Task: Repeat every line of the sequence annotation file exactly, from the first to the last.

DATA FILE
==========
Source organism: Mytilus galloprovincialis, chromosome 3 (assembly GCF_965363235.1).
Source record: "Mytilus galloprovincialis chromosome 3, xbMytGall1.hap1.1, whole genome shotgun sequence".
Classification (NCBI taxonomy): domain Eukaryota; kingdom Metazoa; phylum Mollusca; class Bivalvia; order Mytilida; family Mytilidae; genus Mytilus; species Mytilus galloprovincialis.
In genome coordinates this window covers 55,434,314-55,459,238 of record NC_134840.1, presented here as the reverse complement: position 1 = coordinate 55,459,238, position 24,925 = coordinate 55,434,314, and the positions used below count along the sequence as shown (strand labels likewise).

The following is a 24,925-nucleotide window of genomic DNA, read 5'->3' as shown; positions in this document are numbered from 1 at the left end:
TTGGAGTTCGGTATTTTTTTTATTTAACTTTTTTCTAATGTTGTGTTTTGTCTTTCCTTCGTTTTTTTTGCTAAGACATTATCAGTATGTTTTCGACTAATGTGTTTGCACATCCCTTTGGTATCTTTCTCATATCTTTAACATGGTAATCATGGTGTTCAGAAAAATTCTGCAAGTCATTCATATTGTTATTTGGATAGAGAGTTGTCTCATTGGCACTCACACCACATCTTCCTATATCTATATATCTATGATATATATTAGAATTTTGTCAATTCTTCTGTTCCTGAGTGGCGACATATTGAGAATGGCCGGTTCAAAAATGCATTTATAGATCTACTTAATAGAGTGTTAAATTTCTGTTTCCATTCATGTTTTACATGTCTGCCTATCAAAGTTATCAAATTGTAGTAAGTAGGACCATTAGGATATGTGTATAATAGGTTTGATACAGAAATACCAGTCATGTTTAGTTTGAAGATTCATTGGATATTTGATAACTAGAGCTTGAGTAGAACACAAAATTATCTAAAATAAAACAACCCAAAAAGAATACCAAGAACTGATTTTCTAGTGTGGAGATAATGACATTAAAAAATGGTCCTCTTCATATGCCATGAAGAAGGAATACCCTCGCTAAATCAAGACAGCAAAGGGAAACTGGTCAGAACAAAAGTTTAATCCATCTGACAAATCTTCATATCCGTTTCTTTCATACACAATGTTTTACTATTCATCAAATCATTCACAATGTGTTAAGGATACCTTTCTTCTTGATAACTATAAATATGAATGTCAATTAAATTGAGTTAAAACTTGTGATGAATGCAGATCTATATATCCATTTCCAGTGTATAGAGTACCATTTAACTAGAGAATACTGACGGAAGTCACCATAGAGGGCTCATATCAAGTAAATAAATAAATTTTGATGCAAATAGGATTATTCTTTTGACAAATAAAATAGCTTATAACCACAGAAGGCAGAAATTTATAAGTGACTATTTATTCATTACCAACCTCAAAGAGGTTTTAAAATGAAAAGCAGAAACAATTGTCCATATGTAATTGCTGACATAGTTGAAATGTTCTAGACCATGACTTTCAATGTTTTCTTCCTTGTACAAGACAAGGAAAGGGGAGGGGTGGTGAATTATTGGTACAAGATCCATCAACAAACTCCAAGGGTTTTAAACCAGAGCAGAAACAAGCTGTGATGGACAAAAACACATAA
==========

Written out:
Source organism: Mytilus galloprovincialis, chromosome 3 (assembly GCF_965363235.1).
Source record: "Mytilus galloprovincialis chromosome 3, xbMytGall1.hap1.1, whole genome shotgun sequence".
Classification (NCBI taxonomy): domain Eukaryota; kingdom Metazoa; phylum Mollusca; class Bivalvia; order Mytilida; family Mytilidae; genus Mytilus; species Mytilus galloprovincialis.
In genome coordinates this window covers 55,434,314-55,459,238 of record NC_134840.1, presented here as the reverse complement: position 1 = coordinate 55,459,238, position 24,925 = coordinate 55,434,314, and the positions used below count along the sequence as shown (strand labels likewise).

The following is a 24,925-nucleotide window of genomic DNA, read 5'->3' as shown; positions in this document are numbered from 1 at the left end:
TTGGAGTTCGGTATTTTTTTTATTTAACTTTTTTCTAATGTTGTGTTTTGTCTTTCCTTCGTTTTTTTTGCTAAGACATTATCAGTATGTTTTCGACTAATGTGTTTGCACATCCCTTTGGTATCTTTCTCATATCTTTAACATGGTAATCATGGTGTTCAGAAAAATTCTGCAAGTCATTCATATTGTTATTTGGATAGAGAGTTGTCTCATTGGCACTCACACCACATCTTCCTATATCTATATATCTATGATATATATTAGAATTTTGTCAATTCTTCTGTTCCTGAGTGGCGACATATTGAGAATGGCCGGTTCAAAAATGCATTTATAGATCTACTTAATAGAGTGTTAAATTTCTGTTTCCATTCATGTTTTACATGTCTGCCTATCAAAGTTATCAAATTGTAGTAAGTAGGACCATTAGGATATGTGTATAATAGGTTTGATACAGAAATACCAGTCATGTTTAGTTTGAAGATTCATTGGATATTTGATAACTAGAGCTTGAGTAGAACACAAAATTATCTAAAATAAAACAACCCAAAAAGAATACCAAGAACTGATTTTCTAGTGTGGAGATAATGACATTAAAAAATGGTCCTCTTCATATGCCATGAAGAAGGAATACCCTCGCTAAATCAAGACAGCAAAGGGAAACTGGTCAGAACAAAAGTTTAATCCATCTGACAAATCTTCATATCCGTTTCTTTCATACACAATGTTTTACTATTCATCAAATCATTCACAATGTGTTAAGGATACCTTTCTTCTTGATAACTATAAATATGAATGTCAATTAAATTGAGTTAAAACTTGTGATGAATGCAGATCTATATATCCATTTCCAGTGTATAGAGTACCATTTAACTAGAGAATACTGACGGAAGTCACCATAGAGGGCTCATATCAAGTAAATAAATAAATTTTGATGCAAATAGGATTATTCTTTTGACAAATAAAATAGCTTATAACCACAGAAGGCAGAAATTTATAAGTGACTATTTATTCATTACCAACCTCAAAGAGGTTTTAAAATGAAAAGCAGAAACAATTGTCCATATGTAATTGCTGACATAGTTGAAATGTTCTAGACCATGACTTTCAATGTTTTCTTCCTTGTACAAGACAAGGAAAGGGGAGGGGTGGTGAATTATTGGTACAAGATCCATCAACAAACTCCAAGGGTTTTAAACCAGAGCAGAAACAAGCTGTGATGGACAAAAACACATAA